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COOKING WITH HEART

Students learn to curb unhealthy eating habits.

WRITTEN BY FARAH VITALE
PHOTOS BY CHRIS HOLLOMAN

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The key to decreasing childhood obesity may just be an extra class at school.

In an effort to improve how youths eat and think about food, the American Heart Association created Kids Cook With Heart. The national program has extended into a diverse range of cities, including Los Angeles, San Mateo, San Francisco, Sacramento, Daly City, and now Reno.

The biggest hurdle to sustaining the program is securing funding; the program costs about $10,000 per school. In the 2014-2015 school year, funding was obtained for one Reno school. Bailey Charter Elementary School was sponsored by Whole Foods Market in Reno as part of its 5 Percent Days, in which 5 percent of the store’s net sales for a day is donated to a local nonprofit or educational organization.

Bailey Charter was selected because it is considered an at-risk school, meaning that the majority of students receive lunch assistance money from the federal government as part of the National School Lunch Program, explains Rick Casazza, board chairman of the AHA’s Nevada affiliate.

Preparing home chefs

Casazza, along with Shane Valentine, head chef of the Kids Cook with Heart program; Zachary Warren, health specialist from Reno’s Whole Foods Market; and AHA volunteers worked together to teach the eight-week program of cooking classes at Bailey Charter. Each session lasted about an hour and a half and included lessons in kitchen safety and tips on preparing healthy meals at home.

Many of the youths told Warren that they already cooked meals at home for their families. To broaden their skills, Warren selected healthy recipes that were easy to make and featured ingredients that were not difficult to find.

“Now with our [fast-food generation] of kids, it’s actually nice to see them gain a little bit of know-how and skills to cook at home and take control, using a lot more green foods,” Warren says. “It’s stuff you normally wouldn’t see 8 to 10 year olds doing.”

Changing eating habits

The program focuses on three major behavioral changes to help fight obesity: increasing the consumption of fruits and vegetables, decreasing consumption of sugar-sweetened beverages; and increasing the amount of meals made at home. The program started with just sixth graders, but it soon extended to include the science club, comprised of students in third through sixth grades.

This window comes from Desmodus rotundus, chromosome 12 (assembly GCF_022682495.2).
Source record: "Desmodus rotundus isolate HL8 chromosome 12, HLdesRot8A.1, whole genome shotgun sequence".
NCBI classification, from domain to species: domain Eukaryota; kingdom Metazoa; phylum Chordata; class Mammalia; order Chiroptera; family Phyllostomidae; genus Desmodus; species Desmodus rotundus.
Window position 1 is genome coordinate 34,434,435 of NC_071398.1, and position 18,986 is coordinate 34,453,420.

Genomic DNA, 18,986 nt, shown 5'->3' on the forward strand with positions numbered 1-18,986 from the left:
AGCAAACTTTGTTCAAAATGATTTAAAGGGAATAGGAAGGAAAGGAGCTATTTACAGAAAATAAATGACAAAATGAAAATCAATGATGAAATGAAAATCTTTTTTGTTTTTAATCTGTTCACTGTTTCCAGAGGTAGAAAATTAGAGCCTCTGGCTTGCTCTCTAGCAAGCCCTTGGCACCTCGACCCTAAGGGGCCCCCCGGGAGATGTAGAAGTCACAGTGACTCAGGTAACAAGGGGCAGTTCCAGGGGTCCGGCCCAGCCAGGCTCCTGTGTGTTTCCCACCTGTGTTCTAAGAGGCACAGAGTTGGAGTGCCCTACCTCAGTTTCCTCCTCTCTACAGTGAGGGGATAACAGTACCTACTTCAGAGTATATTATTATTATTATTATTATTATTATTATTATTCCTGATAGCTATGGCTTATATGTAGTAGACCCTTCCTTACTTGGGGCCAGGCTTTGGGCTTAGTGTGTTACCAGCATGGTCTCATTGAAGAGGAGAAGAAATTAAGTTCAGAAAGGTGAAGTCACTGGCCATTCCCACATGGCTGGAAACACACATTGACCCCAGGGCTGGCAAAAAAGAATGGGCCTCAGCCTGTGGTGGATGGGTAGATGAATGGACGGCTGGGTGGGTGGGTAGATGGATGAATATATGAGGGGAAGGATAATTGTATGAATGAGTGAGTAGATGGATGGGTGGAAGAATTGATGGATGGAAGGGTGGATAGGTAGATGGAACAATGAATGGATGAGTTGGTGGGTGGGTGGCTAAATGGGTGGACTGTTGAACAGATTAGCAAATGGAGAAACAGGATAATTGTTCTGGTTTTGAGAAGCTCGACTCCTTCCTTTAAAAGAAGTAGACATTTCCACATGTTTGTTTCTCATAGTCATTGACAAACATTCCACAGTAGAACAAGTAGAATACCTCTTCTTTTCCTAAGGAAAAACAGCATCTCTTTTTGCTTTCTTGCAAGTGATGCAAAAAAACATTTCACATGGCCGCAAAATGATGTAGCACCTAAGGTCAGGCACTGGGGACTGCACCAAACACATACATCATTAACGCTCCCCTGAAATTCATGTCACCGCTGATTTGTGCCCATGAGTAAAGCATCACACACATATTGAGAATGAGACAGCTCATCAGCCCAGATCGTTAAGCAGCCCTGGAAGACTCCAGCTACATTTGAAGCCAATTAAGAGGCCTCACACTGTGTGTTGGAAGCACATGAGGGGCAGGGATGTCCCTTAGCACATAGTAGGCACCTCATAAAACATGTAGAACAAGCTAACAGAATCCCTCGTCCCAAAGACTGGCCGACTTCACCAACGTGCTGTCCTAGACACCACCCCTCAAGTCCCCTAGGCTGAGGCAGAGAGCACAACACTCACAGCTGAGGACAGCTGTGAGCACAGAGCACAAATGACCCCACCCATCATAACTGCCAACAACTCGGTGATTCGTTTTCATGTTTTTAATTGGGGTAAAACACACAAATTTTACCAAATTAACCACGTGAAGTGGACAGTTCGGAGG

“I remember something that really got to me during a class,” Casazza says. “We taught the kids how to make blueberry pancakes from scratch. And I remember one girl saying, ‘I’ve never had a blueberry before; wow, this is good!’ Fruits and vegetables were not in a lot of these kids’ diets.”

Two fourth graders involved in the program, Destiny Caldera and Marisa Paguada, both say they now enjoy cooking meals they learned at home. They say that while grocery shopping with their parents, usually at discount stores, they now check nutrition labels on food and are open to healthier options.

In fact, many of the students have retained their knowledge of fruits and vegetables they learned in the program. At the end of the class, when Casazza asked youths how many students had made pancakes for their families, he was shocked to see half of them immediately raise their hands.

Extending the impact

One major goal of the American Heart Association is to clear up a common misperception that cooking healthy food is time consuming and expensive. This starts with educating youths, which is why AHA representatives are working to obtain more grant funding for the Kids Cook With Heart program, so that it can be introduced into more schools in the area.

The overall goal is to get the program into every school, Casazza says, but for now AHA board members aim for four more this next year. That will also mean that more volunteer chefs will be needed, but Casazza doesn’t think that will be a problem since the program doesn’t require a big commitment of time and is a lot of fun.

As a volunteer himself, he says he enjoys being able to teach his favorite recipes to the children, especially those in low-income situations.

“I learned that socioeconomic classifications really affect how people eat and what they can afford,” Casazza says. “But we were trying to show them, for one, that fresh vegetables are not expensive and how they can use them.”

To donate, nominate your school, or for more details on the program, visit http://www.Heart.org/HEARTORG/Affiliate/Kids-Cook-With-Heart-Program-Application_UCM_461732_SubHomePage.jsp

Farah Vitale graduated from the University of Nevada, Reno, in May with a bachelor’s degree in journalism. Her favorite pastime is cooking, and she loves it so much that at one point had thought about becoming a chef. She decided to stick with writing about food instead.

 

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